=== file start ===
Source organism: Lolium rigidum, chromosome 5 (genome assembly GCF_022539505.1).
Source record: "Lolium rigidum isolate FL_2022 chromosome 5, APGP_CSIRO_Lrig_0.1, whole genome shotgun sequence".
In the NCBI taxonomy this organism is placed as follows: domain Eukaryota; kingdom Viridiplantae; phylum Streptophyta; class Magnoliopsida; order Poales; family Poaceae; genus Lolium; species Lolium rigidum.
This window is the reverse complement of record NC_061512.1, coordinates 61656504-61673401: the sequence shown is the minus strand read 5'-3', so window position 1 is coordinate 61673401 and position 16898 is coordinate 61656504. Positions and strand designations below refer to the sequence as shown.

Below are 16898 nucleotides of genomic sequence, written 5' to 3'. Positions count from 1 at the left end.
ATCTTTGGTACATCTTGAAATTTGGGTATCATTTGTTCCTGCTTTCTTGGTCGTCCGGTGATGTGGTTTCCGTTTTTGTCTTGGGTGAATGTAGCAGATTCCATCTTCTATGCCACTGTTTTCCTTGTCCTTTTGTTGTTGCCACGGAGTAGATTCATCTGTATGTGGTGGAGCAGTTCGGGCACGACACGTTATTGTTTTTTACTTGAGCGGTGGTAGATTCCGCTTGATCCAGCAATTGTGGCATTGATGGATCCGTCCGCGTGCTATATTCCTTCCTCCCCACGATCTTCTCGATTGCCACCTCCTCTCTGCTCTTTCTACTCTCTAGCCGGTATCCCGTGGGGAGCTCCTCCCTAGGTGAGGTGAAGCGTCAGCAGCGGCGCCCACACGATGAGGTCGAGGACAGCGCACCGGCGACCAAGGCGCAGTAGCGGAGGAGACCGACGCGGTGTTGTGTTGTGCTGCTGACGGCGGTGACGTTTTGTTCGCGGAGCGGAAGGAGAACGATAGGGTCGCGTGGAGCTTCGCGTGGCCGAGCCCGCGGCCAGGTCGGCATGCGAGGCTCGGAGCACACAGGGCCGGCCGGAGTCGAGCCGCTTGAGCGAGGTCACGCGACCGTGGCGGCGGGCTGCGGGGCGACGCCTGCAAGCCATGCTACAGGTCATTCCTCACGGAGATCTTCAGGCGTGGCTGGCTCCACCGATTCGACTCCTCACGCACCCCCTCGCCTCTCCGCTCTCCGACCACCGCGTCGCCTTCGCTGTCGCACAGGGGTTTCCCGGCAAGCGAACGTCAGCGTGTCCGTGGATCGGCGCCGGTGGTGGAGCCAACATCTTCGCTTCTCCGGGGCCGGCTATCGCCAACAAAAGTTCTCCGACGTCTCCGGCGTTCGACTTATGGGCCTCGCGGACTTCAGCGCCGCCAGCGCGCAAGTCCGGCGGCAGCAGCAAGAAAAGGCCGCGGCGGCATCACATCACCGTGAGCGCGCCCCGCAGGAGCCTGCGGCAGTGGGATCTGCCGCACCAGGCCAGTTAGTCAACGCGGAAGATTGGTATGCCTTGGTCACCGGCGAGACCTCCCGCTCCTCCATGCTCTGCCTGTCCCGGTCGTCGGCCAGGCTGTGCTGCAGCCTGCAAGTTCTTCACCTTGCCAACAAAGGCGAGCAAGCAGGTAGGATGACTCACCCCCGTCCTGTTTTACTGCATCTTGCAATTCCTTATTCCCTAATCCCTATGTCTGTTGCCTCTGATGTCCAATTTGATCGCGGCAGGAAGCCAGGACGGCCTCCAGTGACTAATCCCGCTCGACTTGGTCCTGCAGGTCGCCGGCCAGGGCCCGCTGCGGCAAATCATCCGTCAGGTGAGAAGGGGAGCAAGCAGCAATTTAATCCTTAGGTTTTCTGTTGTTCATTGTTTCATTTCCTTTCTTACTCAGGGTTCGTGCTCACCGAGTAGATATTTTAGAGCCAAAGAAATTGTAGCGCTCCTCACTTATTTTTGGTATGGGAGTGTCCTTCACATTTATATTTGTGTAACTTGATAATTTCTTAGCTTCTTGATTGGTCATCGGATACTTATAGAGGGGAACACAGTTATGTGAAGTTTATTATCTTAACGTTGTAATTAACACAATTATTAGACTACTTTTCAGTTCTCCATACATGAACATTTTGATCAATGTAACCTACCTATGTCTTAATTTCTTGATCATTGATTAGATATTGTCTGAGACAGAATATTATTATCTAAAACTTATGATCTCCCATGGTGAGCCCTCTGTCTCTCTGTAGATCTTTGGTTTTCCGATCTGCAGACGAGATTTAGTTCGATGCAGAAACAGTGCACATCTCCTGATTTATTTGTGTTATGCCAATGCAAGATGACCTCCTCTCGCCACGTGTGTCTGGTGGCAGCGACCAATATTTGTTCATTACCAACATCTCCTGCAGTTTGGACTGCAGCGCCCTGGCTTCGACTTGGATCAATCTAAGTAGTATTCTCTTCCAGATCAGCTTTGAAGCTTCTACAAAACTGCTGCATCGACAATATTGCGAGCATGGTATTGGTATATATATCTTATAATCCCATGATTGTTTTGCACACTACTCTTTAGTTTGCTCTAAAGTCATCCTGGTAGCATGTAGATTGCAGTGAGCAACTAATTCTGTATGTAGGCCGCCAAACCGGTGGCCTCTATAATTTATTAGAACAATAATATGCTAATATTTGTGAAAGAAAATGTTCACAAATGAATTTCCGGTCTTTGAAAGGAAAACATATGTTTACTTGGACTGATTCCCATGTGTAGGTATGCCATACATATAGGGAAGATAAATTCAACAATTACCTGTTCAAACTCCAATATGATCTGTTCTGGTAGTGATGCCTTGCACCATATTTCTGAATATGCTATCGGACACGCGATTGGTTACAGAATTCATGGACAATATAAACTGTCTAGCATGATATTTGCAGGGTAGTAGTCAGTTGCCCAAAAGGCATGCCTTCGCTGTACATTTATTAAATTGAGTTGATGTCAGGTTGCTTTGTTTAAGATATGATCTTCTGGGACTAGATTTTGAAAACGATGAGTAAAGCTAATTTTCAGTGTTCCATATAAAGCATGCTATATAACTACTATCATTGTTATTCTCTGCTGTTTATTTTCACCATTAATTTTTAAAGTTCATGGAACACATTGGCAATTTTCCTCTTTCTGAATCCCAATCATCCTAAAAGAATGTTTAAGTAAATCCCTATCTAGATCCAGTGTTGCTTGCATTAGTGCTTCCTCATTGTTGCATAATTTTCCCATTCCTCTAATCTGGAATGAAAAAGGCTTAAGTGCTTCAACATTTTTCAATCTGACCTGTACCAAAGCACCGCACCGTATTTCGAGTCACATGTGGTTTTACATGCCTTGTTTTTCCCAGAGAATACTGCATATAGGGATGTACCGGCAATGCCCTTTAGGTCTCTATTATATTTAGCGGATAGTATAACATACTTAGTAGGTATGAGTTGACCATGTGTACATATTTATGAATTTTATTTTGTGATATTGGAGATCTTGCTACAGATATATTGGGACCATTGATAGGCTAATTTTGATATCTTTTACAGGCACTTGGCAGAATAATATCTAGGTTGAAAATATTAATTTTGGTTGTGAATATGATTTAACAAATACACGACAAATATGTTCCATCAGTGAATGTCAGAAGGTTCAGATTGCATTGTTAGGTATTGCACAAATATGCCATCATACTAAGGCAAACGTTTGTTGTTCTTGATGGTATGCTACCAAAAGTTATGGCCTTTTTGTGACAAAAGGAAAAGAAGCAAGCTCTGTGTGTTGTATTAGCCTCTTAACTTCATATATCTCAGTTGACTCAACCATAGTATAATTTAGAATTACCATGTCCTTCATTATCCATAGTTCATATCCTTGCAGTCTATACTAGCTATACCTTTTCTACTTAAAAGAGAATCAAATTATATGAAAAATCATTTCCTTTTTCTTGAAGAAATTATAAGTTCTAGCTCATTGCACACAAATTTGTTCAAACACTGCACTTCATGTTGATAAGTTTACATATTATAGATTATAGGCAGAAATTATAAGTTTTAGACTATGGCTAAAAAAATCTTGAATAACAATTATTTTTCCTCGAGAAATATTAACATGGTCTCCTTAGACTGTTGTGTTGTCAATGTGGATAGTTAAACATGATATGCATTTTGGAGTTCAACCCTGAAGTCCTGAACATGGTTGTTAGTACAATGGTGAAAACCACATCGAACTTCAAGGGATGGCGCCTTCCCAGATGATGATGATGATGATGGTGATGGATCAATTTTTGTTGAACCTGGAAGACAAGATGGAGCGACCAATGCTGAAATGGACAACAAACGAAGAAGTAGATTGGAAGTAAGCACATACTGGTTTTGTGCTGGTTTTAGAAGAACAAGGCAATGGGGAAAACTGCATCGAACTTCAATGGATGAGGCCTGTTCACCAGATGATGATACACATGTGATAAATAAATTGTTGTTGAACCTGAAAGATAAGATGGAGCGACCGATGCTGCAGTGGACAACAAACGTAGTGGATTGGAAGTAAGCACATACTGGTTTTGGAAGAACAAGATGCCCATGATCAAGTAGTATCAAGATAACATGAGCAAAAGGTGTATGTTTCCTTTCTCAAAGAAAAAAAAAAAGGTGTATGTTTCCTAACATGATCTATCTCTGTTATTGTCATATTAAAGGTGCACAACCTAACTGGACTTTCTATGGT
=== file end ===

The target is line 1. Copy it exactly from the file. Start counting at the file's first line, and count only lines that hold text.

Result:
Source organism: Lolium rigidum, chromosome 5 (genome assembly GCF_022539505.1).